All it does is open up the whole bloody problem, from Champagne to Bordeaux to Napa to Picpoul de Pinet. Anyone about to attack Angel (and yes, that includes me) has to look at the value of all the wines they pay for. Is Pétrus really worth it?

But there's another, much more worrying trend. You know how annoying it is when your friends ask you 'but how much is it' when you pour them a glass of wine? Well, now you can tell them it's Mariah Carey's favourite Champagne. Or Christian Audigier's wine. Or it was in Jay-Z's video. Your friends will be able to relate.

There is a market opening up for celebrities to get their own wine, or at least to endorse it. Wine experts and their views don't count, but the PR and the marketing does. Experts are annoying, fickle, know what they are talking about, and have tasted a lot of the stuff. Why let the possibility of a dodgy rating get in the way? Get Mariah to tell the press she loves the stuff and it wont matter what some bloke called Bob in Maryland (or some nerdy magazine for old people) thinks, because Mariah's got more of a following than any of them.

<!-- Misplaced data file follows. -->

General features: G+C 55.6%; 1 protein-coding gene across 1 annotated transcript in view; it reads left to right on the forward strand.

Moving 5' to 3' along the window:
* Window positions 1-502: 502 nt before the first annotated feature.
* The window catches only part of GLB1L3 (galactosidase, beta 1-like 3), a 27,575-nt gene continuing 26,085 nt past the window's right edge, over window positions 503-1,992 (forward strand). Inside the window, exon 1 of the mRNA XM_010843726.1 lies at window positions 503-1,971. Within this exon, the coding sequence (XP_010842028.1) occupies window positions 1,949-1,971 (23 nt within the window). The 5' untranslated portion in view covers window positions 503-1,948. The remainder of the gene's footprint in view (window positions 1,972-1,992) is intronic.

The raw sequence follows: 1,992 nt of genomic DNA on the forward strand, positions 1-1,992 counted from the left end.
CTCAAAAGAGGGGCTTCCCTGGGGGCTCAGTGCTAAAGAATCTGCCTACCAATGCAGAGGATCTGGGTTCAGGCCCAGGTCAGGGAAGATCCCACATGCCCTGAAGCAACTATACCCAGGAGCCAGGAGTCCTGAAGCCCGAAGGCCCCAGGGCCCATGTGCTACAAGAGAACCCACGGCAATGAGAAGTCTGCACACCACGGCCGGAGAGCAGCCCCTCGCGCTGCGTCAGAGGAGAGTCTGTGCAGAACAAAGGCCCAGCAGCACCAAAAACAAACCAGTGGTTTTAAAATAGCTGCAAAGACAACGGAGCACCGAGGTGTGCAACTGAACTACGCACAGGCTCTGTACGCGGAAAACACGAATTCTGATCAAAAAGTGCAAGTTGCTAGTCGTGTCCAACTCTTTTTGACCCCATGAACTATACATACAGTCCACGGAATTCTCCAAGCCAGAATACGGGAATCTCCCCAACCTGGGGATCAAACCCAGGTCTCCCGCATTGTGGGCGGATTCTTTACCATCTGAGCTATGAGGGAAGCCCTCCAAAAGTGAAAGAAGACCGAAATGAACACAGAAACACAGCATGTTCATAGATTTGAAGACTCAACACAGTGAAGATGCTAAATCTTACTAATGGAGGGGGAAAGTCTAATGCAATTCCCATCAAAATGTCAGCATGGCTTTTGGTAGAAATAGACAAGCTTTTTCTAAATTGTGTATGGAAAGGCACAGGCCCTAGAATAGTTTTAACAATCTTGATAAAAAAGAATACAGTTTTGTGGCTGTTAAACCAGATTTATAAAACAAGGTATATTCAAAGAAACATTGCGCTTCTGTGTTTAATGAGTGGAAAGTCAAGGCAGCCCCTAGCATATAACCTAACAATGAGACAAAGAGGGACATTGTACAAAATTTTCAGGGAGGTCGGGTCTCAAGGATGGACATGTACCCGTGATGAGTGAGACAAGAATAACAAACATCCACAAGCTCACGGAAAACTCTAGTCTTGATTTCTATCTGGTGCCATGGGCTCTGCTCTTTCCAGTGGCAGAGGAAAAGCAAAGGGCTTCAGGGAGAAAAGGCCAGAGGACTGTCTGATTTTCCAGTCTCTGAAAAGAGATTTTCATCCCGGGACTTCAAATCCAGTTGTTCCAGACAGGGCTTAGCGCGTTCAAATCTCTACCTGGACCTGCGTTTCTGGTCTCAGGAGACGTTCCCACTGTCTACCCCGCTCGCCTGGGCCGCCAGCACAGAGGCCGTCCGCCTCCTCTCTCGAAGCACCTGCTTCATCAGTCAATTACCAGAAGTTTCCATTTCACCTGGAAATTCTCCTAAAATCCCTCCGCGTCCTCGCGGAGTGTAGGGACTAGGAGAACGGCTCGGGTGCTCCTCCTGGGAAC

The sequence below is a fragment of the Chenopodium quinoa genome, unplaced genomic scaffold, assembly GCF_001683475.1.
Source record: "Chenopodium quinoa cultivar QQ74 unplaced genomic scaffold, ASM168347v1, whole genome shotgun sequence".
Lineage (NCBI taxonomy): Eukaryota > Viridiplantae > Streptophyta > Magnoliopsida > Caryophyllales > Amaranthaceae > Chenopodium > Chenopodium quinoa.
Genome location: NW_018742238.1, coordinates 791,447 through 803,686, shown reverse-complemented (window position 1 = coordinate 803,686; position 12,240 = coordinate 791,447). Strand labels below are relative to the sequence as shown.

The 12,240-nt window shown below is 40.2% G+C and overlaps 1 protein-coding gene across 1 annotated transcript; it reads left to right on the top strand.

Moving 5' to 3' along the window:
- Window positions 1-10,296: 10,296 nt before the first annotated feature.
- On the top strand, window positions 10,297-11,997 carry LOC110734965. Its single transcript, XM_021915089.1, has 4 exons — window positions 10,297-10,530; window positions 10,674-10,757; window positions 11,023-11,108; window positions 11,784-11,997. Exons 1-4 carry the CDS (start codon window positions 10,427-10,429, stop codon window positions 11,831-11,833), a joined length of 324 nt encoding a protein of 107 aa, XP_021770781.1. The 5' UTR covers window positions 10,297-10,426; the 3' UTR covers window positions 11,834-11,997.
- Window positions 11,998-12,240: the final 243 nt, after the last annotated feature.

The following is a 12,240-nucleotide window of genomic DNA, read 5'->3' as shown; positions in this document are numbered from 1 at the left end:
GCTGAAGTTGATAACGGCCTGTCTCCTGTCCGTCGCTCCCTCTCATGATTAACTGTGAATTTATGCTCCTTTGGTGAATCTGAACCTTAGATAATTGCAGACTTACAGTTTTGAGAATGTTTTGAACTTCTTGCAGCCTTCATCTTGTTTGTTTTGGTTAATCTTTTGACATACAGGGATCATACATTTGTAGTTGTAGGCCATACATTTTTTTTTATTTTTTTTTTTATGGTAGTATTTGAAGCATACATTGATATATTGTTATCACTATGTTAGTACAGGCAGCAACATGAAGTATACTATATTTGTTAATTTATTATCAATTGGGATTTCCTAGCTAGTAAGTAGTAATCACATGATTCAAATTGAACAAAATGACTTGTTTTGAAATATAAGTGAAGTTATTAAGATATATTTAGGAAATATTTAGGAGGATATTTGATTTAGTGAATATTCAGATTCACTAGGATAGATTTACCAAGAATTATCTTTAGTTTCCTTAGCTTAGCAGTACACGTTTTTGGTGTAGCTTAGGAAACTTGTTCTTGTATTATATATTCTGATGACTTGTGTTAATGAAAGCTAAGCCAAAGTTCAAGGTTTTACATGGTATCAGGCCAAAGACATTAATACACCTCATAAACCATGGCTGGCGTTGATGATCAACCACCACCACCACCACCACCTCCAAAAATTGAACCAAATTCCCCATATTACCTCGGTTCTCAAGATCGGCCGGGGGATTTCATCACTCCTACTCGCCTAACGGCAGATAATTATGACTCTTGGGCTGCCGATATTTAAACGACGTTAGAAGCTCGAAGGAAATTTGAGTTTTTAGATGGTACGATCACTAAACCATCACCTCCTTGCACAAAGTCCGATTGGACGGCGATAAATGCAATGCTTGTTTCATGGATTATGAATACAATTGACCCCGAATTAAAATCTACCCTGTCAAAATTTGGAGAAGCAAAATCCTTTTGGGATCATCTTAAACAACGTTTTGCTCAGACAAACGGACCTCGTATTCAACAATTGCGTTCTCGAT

You are witnessing the fantasmagorical world of celebrity crowbarring itself into the cosy world of wine. You wait til Sarah Jessica Parker buys a 'castle' in Bordeaux. It will be a very questioning time. For all of us.

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Friday, 13 November 2009

The future of wine writing (part two)

I've surfaced from the online coverage of winefuture hoping that no-one else has been listening to it. This is because I'm steadily coming to the conclusion that if things continue, wine writers won't matter and the ones that do matter might not be able to get themselves heard.